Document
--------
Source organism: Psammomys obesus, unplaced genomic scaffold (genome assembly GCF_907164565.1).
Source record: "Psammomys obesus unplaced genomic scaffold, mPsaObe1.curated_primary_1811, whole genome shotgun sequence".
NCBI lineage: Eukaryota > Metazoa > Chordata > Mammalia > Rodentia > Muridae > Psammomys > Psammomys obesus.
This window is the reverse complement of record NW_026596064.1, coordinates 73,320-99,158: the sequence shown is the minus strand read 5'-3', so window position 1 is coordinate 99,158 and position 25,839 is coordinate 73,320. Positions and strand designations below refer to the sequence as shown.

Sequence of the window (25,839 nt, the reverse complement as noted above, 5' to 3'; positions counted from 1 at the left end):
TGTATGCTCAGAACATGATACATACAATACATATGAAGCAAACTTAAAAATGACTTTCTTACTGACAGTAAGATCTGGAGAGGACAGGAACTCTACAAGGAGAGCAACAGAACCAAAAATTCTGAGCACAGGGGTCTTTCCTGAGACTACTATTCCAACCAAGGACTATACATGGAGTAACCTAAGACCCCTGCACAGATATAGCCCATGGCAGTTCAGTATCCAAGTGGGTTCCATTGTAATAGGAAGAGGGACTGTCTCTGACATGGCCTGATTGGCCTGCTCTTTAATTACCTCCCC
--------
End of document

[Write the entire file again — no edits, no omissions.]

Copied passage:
Source organism: Psammomys obesus, unplaced genomic scaffold (genome assembly GCF_907164565.1).
Source record: "Psammomys obesus unplaced genomic scaffold, mPsaObe1.curated_primary_1811, whole genome shotgun sequence".
NCBI lineage: Eukaryota > Metazoa > Chordata > Mammalia > Rodentia > Muridae > Psammomys > Psammomys obesus.
This window is the reverse complement of record NW_026596064.1, coordinates 73,320-99,158: the sequence shown is the minus strand read 5'-3', so window position 1 is coordinate 99,158 and position 25,839 is coordinate 73,320. Positions and strand designations below refer to the sequence as shown.

Sequence of the window (25,839 nt, the reverse complement as noted above, 5' to 3'; positions counted from 1 at the left end):
TGTATGCTCAGAACATGATACATACAATACATATGAAGCAAACTTAAAAATGACTTTCTTACTGACAGTAAGATCTGGAGAGGACAGGAACTCTACAAGGAGAGCAACAGAACCAAAAATTCTGAGCACAGGGGTCTTTCCTGAGACTACTATTCCAACCAAGGACTATACATGGAGTAACCTAAGACCCCTGCACAGATATAGCCCATGGCAGTTCAGTATCCAAGTGGGTTCCATTGTAATAGGAAGAGGGACTGTCTCTGACATGGCCTGATTGGCCTGCTCTTTAATTACCTCCCC